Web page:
COLEMAN BULLETIN, 20TH DECEMBER, 1918 P3
RELIC OF FAMOUS BELL (abridged)
An ancient relic is being offered for sale in London. This is the famous “Clog an air” (sic. – bell of gold) a renowned relic which for centuries has been venerated by the people of the West of Ireland. From time immemorial the bell has been in the possession of a County Clare family, the O’Cahanos (sic.).
According to tradition, it descended from heaven, ringing loudly to St. Senan, the patron of the Seven Churches of Scattery, a holy island near the mouth of the river Shannon, opposite Kilrush, in the earliest years of Christianity in Ireland. Hence it was originally known as “Clog na neal,” or bell of the clouds. But the antiquaries are agreed that it is the work of human hands, not angelic, and from its decorations, they date it from the 11th century.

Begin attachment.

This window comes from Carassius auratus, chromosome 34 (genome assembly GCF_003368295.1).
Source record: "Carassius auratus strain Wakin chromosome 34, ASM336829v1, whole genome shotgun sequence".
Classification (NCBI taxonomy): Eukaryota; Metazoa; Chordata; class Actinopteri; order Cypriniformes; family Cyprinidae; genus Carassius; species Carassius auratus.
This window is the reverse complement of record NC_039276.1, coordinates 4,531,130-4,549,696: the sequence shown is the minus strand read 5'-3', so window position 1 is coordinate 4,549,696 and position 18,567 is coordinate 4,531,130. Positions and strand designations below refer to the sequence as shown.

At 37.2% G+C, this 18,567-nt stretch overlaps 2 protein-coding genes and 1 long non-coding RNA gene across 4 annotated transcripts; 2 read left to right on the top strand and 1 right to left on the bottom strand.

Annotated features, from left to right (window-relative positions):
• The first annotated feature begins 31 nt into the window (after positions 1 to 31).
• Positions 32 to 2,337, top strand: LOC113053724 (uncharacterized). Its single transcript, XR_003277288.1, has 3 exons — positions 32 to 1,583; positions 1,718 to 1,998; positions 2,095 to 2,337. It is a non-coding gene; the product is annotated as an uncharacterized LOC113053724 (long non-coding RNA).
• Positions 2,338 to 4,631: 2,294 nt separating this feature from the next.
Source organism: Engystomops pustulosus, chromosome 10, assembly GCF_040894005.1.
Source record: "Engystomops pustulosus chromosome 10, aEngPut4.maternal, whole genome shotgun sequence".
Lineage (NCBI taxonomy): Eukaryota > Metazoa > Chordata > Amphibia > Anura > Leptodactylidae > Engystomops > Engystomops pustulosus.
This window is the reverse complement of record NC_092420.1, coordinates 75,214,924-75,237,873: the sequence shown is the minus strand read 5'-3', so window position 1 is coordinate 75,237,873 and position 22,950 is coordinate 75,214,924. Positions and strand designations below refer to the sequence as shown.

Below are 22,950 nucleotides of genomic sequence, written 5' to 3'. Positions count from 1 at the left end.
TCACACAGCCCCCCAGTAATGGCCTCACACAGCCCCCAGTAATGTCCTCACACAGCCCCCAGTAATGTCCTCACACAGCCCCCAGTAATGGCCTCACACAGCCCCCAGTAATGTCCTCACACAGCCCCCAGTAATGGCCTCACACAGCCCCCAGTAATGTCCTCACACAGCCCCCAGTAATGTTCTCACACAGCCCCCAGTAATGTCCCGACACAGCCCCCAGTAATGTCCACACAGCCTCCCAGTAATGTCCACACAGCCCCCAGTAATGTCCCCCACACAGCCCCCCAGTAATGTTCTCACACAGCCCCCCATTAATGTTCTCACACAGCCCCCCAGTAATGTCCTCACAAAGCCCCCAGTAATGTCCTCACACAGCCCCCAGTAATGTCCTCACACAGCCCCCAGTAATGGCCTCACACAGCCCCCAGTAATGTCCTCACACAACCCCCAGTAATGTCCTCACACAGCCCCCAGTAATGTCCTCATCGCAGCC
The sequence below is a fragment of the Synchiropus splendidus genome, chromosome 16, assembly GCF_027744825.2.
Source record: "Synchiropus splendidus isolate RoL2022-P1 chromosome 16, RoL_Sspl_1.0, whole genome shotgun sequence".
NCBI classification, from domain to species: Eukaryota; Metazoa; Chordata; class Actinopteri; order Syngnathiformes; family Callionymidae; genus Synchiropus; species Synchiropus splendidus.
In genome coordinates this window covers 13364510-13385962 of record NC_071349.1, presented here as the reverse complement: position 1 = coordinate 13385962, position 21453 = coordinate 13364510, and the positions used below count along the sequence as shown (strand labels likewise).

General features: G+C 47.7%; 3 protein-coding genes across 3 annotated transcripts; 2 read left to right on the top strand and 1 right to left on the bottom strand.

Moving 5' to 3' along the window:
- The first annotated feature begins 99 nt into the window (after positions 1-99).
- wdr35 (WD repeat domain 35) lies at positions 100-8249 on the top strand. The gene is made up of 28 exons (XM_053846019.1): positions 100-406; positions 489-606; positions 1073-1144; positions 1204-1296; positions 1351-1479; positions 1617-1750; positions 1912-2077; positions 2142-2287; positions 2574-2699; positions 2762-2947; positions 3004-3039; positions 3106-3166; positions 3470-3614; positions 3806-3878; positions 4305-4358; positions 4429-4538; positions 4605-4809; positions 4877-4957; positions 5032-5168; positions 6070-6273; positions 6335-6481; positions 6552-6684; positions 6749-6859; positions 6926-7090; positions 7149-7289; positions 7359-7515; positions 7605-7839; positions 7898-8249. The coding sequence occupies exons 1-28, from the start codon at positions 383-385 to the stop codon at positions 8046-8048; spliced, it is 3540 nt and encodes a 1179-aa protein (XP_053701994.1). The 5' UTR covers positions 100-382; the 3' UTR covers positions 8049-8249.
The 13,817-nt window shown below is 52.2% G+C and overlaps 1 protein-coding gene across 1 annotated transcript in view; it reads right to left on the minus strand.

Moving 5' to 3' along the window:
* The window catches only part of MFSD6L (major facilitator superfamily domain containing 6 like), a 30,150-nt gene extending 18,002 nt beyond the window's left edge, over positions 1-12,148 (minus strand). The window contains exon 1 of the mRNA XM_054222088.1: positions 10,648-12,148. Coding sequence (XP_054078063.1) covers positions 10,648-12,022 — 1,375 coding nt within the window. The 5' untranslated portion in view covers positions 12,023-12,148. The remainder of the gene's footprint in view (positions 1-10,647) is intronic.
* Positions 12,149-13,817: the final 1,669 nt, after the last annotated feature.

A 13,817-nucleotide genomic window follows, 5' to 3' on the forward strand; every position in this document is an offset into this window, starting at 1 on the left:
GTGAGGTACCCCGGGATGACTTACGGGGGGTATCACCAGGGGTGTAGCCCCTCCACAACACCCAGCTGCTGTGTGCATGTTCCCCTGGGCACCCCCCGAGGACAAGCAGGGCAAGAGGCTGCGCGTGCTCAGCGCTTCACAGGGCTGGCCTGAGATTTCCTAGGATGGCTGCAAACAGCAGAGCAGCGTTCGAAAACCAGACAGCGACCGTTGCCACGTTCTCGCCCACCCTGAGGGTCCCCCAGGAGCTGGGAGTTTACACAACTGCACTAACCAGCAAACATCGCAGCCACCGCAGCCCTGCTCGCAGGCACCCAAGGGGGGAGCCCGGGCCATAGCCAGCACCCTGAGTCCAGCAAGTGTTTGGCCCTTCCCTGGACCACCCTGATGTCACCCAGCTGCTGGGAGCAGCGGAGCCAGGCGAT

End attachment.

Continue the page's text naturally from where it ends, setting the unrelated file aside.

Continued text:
The bell is known to have been used for a period of time in the religious services at Scattery (now a place of ecclesiastical remains of great antiquity) before it was given into the care of the O’Cahanes, the ancient protectors of the island. It attained to an extraordinary degree of fame and sanctity throughout Clare and Galway. No oath was held to be so sacred as one sworn on the Golden Bell. It was believed that anyone who told a lie, after being sworn on the bell, would have his mouth twisted on one side; and down to about the middle of the 19th century it was used successfully for the discovery of information when all other means failed. The relic is in the form of a shrine which probably once contained a bell and clapper. It is made of bronze and silver, and is decorated with the figures of two-winged dragons and quaint serpent interlacings.